Best Careers in Science

Jessica Clifton

by Jessica Clifton

10th June 2020

Albert Einstein, Marie Curie and Stephen Hawking.

You could say that these famous names had the best careers in science. They followed their passion for science throughout their lives and were rewarded with incredible careers, being recognised worldwide for achievements that have impacted the scientific world and beyond.

Pursuing a science education past what’s compulsory in school can open doors to careers in science that make fascinating talking points. Jobs that may seem too good to be true can be a possibility with a good science education.

For inspiration and a bit of a boost, read these tips from successful people in the science industry. Eleven figures in science took the time to provide us with their best advice to anyone hoping to pursue a career in science. Once you’ve seen what a science education can lead to, take a look at the possible careers you could enter into!

What is a rocket scientist?

Many children dream of becoming a rocket scientist, but how do you make that dream a reality? Rocket scientists design and make spacecraft. They are aerospace engineers who have studied science, maths, and engineering.

Rocket scientist, Natalia, earned a Bachelor’s Degree in Mechanical Engineering and went on to be a Mechanical Design Engineer where she was involved in the design, manufacture and testing of space hardware for NASA.

The foundations of an exciting career in engineering are based around studying science and maths subjects at school and then progressing to an engineering-related field in college or university.

The BLOODHOUND Project is currently running with the aim of inspiring a new generation of Engineers. We’re a sponsor of BLOODHOUND and have been lucky enough to visit the factory while the rocket is being tested and assembled. We’ve even talked to Ed Fletcher, the rocket technician, about what it’s like to work on what’s set to be the world’s fastest car.


The BLOODHOUND SSC Cockpit. Image credit- Stefan Marjoram

How to become an astronaut in the UK

You may have seen the 2013 film ‘Gravity’, but it’s not just in Hollywood cinema that such a fascinating career is a possibility. It’s not easy to become an astronaut, however. It takes years of hard work and dedication, including earning degrees in engineering, biological science, physical science or maths. This is the absolute minimum requirement to become a NASA or ESA (European Space Agency) astronaut.

If successful, you’ll have a unique career that involves learning how to adapt to a zero-gravity environment and exploring the moon and planets.

Floyd Truskot is a Central Process System Systems Operator for NASA. He operates dehydrators, exhausters, chillers and other technical machinery to recreate atmospheric conditions for jet engine research. Floyd has three associate degrees and is pursuing a bachelor’s degree in science – automated manufacturing technology.

What is a marine biologist?

One of the best careers in science could lead to you becoming a marine biologist

Go deep-sea diving and study the organisms that live underwater.

Whether based in the lab or exploring the ocean’s depths, marine biologists study organisms that live in the water to improve our understanding of marine species and the environment. Subjects that can help you work towards a career in marine biology include biology, chemistry, physics, geology, and ecology.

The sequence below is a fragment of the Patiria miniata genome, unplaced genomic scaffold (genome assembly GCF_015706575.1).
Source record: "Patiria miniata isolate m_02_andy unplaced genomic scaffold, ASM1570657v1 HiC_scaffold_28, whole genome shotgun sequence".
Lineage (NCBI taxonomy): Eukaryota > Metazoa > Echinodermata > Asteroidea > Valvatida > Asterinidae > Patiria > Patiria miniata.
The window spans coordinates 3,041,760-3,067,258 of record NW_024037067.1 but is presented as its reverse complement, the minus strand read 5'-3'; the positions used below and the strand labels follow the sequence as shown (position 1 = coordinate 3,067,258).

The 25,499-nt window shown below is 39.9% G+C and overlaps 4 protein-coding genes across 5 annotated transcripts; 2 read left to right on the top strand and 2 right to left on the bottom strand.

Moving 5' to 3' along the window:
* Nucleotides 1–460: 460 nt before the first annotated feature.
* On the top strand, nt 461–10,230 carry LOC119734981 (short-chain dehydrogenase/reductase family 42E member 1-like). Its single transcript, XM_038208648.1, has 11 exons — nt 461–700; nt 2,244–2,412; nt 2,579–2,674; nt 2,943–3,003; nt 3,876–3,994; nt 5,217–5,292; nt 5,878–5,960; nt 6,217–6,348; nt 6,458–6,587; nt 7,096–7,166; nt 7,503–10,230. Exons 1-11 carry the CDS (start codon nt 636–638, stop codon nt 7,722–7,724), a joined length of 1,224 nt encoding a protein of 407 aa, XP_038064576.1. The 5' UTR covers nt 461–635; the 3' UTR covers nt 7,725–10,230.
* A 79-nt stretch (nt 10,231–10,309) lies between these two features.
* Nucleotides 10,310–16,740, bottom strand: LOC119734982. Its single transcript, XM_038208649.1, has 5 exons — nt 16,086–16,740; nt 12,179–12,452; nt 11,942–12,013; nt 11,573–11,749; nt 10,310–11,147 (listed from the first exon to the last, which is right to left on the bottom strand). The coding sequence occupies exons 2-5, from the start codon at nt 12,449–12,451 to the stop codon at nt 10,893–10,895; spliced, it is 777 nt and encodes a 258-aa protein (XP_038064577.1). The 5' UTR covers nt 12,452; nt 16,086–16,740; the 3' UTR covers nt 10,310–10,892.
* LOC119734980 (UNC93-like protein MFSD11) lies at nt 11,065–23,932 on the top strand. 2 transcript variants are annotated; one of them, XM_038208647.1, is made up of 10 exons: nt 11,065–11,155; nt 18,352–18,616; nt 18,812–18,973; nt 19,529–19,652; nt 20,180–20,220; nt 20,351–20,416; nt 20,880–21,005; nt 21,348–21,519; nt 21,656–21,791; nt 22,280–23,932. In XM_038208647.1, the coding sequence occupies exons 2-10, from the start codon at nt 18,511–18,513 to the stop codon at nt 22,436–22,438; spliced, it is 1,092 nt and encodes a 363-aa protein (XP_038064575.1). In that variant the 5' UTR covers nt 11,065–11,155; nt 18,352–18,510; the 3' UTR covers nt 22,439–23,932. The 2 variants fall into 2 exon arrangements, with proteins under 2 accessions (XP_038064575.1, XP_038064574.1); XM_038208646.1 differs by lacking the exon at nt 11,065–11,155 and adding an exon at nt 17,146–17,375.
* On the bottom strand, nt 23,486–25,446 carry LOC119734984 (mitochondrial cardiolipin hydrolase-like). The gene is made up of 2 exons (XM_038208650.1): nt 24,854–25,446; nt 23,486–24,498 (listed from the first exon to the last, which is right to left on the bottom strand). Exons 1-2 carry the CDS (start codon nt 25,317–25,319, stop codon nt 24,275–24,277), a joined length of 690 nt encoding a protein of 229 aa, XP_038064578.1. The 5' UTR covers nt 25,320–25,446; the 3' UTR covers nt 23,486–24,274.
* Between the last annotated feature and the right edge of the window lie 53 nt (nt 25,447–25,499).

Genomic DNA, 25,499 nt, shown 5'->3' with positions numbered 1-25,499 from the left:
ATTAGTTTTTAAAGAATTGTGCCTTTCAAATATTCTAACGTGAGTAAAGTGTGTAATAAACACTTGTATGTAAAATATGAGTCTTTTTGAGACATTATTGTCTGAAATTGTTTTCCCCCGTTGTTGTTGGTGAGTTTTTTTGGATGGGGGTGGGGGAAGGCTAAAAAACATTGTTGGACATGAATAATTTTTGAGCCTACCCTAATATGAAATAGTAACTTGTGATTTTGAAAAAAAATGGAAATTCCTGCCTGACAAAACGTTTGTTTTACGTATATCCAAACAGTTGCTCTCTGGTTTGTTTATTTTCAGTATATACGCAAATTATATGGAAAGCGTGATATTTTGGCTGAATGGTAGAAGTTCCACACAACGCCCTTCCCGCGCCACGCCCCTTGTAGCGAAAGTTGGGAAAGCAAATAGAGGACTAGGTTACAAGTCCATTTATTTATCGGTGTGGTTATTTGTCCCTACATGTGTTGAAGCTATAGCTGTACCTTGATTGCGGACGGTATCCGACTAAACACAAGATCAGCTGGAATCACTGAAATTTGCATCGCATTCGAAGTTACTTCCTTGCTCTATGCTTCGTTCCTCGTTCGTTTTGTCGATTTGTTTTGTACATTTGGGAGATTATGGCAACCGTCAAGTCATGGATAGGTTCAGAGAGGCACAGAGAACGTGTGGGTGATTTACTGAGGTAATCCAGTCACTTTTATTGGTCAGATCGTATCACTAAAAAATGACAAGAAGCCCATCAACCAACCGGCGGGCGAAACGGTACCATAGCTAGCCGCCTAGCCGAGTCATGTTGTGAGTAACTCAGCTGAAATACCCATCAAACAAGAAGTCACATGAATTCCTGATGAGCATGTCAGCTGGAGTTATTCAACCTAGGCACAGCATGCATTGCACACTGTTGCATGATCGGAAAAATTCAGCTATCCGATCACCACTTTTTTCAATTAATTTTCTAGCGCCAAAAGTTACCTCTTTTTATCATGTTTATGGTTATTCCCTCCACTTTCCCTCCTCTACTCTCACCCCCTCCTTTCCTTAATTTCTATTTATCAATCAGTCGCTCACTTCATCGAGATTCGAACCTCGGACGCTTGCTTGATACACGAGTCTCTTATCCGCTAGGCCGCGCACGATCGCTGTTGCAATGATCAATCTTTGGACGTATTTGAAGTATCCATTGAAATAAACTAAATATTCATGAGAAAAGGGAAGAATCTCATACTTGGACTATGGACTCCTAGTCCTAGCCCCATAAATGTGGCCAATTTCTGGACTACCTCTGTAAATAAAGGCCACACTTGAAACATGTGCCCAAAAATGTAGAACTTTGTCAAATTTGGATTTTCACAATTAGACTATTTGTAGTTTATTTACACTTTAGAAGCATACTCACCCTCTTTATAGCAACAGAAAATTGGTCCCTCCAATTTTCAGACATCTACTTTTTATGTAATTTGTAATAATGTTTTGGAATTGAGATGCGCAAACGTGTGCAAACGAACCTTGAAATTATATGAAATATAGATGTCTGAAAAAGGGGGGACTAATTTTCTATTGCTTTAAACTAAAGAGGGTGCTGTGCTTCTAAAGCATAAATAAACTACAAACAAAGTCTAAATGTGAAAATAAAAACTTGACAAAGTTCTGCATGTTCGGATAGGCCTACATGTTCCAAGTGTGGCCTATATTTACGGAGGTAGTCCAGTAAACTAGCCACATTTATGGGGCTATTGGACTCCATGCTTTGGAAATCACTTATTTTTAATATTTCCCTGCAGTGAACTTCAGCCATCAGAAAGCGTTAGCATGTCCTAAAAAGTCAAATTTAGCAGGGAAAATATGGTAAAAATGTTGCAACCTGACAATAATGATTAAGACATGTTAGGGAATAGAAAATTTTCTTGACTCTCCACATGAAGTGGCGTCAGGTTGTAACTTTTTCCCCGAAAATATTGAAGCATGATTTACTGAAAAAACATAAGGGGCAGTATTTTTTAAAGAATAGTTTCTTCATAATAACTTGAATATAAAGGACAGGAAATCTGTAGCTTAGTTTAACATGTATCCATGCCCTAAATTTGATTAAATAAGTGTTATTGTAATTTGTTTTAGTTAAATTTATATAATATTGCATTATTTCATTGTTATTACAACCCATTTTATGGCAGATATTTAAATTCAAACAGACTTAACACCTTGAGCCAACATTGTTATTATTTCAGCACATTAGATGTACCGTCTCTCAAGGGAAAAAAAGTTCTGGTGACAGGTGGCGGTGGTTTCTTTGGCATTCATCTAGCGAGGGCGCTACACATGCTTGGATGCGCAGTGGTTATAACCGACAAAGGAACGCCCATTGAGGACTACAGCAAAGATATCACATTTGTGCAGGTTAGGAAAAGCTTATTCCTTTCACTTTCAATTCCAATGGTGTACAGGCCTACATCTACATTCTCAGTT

What do you need to become a zoologist?

For a career in zoology, you could be working in an office, classroom, laboratory or carrying out fieldwork with animal species. You would usually need a degree in a subject such as environmental science, zoology, animal ecology, animal behaviour or conservation.

As a precursor, you would need two or three A-Levels that preferably include biology and ideally at school you would take courses in maths, biology, physics and chemistry.

You would have the opportunity to work with animals and study their behaviour, origins and lifestyle.

A well-known case study is that of chimpanzee, Washoe. Washoe was raised in the home of a zoologist who treated him as they would a child. They taught Washoe a type of animal sign language (ASL) and were able to study how he learned and adapted to the environment.

What does an astrophysicist do?

In general terms, astrophysicists study the physics of the universe and have a keen interest in space. Astrophysicists will regularly work on developing theories about how the universe works and obtaining data from instruments such as satellites and space telescopes.

Those interested in astrophysics should expect to spend 8-10 years in post-secondary study and also expect to be in a career with few vacancies. Entry-level jobs usually require a bachelor of science degree in astronomy, astrophysics or physics. Students who excel at science and maths at school would have a good starting point.

Professor Brian Schmidt is an astrophysicist who is currently studying exploding stars and is leading a project that aims to build a new telescope to map the southern sky.

What do you do as a forensic scientist?


STEM subjects and good intuition could lead to a career as a Crime Scene Investigator

Become a crime scene investigator and learn how to examine bodily fluids for clues, as well as things like footprints, tyre marks and fibres from clothes.

You’re likely to need a degree in science as well as have taken courses in other subjects such as maths or statistics, and have good writing skills. You may also need an advanced degree and specialised training, as well as good intuition and curiosity – vital for closing difficult cases.

If you know anyone who has a really cool career achieved through studying STEM subjects at school, please let us know about them as we’d love to feature them in a blog post!

Find out more in our careers in chemistry resources hub.


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